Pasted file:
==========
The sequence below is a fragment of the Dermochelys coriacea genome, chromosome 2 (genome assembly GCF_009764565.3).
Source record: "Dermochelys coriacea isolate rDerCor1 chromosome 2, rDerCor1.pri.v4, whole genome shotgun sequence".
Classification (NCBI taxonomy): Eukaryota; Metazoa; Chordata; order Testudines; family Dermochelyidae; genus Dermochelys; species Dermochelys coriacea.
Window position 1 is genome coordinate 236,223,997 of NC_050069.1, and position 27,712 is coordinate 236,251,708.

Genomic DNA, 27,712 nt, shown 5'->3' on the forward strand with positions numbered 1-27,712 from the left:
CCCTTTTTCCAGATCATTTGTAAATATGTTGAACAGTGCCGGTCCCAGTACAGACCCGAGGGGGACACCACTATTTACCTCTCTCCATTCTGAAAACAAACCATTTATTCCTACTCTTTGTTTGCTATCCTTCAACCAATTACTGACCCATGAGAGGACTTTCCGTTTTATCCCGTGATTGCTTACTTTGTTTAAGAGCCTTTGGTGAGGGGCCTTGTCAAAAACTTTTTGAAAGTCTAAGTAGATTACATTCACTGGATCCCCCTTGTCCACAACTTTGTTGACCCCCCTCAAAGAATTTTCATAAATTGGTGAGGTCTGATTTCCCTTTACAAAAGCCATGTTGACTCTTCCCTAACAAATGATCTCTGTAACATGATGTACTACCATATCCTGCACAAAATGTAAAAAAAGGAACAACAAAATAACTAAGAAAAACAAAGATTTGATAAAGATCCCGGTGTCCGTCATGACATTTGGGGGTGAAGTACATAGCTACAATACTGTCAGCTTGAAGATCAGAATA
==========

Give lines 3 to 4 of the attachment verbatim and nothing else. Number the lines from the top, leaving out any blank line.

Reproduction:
Classification (NCBI taxonomy): Eukaryota; Metazoa; Chordata; order Testudines; family Dermochelyidae; genus Dermochelys; species Dermochelys coriacea.
Window position 1 is genome coordinate 236,223,997 of NC_050069.1, and position 27,712 is coordinate 236,251,708.